On the surface, it seems a mystery. Occupy Wall Street protestors organized peaceful protests, concentrated their critiques on the financial institutions responsible for the worst economic downturn in eight decades and consciously used inclusive language to unite people. Yet Occupy was subjected to brutal police assaults as part of a coordinated government campaign against it, and has increasingly faced volleys of disapproval in the mass media.
By contrast, “Tea Party” protestors routinely used threatening language, brought weapons not only to their own demonstrations but to public talks of government office holders, attacked government institutions in denunciatory language and sought to divide people through scapegoating. Yet the Tea Party was lovingly embraced by the mass media and allowed to operate unimpeded by law enforcement and other institutions.
These contrasting responses were not monolithic, and we can all cite exceptions. Nonetheless, there is no mistaking the general tenor of the responses. On the surface this may appear to be a mystery, but it is not at all mysterious once we examine a little closer.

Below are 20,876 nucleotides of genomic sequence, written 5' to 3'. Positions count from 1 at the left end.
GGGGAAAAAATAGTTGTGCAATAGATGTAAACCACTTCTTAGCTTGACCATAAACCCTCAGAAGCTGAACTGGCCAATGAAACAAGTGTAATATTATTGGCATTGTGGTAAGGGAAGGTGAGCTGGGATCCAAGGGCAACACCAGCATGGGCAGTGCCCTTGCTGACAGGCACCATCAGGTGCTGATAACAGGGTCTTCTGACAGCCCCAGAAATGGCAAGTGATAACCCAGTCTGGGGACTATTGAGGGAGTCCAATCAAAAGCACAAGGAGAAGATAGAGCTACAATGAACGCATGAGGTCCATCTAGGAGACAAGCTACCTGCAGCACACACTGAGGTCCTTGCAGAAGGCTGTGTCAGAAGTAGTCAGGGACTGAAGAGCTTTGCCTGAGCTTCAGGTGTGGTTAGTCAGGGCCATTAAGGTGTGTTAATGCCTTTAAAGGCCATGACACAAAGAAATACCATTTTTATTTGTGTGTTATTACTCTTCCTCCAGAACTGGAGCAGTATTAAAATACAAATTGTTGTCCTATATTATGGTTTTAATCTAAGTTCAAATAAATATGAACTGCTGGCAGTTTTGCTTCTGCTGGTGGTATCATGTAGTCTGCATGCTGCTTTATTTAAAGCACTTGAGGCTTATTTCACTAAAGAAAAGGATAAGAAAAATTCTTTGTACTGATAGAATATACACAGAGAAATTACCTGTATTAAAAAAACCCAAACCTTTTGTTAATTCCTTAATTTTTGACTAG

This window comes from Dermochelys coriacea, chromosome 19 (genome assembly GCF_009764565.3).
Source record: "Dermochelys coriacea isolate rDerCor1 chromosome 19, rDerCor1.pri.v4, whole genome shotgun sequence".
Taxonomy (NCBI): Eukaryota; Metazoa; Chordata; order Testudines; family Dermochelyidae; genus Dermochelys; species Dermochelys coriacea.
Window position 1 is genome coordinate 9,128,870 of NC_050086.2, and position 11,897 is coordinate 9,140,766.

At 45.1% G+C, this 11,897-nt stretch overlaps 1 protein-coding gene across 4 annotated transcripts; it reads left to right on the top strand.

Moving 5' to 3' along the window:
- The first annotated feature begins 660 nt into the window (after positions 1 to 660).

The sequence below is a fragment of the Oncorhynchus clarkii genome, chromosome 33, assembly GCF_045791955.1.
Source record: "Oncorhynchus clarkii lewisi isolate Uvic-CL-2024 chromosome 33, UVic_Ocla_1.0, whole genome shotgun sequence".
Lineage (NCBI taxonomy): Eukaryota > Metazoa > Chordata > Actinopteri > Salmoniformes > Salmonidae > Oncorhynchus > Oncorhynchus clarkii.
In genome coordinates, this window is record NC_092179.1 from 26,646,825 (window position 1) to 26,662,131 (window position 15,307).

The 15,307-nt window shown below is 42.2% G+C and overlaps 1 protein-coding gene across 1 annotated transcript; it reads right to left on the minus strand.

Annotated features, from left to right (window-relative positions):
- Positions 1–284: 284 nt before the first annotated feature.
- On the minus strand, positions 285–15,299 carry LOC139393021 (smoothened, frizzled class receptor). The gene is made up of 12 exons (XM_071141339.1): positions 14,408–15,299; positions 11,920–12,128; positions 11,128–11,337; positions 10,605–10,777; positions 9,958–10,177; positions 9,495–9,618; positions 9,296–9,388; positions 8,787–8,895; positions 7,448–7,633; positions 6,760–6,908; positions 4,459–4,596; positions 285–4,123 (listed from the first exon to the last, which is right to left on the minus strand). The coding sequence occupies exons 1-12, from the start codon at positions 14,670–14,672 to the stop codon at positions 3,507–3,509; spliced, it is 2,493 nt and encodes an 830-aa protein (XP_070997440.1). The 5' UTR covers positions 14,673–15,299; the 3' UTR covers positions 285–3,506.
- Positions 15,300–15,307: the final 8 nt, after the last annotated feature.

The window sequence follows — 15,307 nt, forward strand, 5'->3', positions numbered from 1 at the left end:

Occupy was and is a genuine grassroots movement, and the hundreds of Occupies that spontaneously followed the example of Occupy Wall Street demonstrated that a large pool of discontent and anger about the corporate domination of the United States exists. That discontent may sometimes be unfocused — leading to a sometimes confusing plethora of messages at Occupy encampments and demonstrations — but it is very real, based on the reality of the lives of working people (including students). And it is precisely this bottom-up self-organization that engendered the wrath of the establishment.
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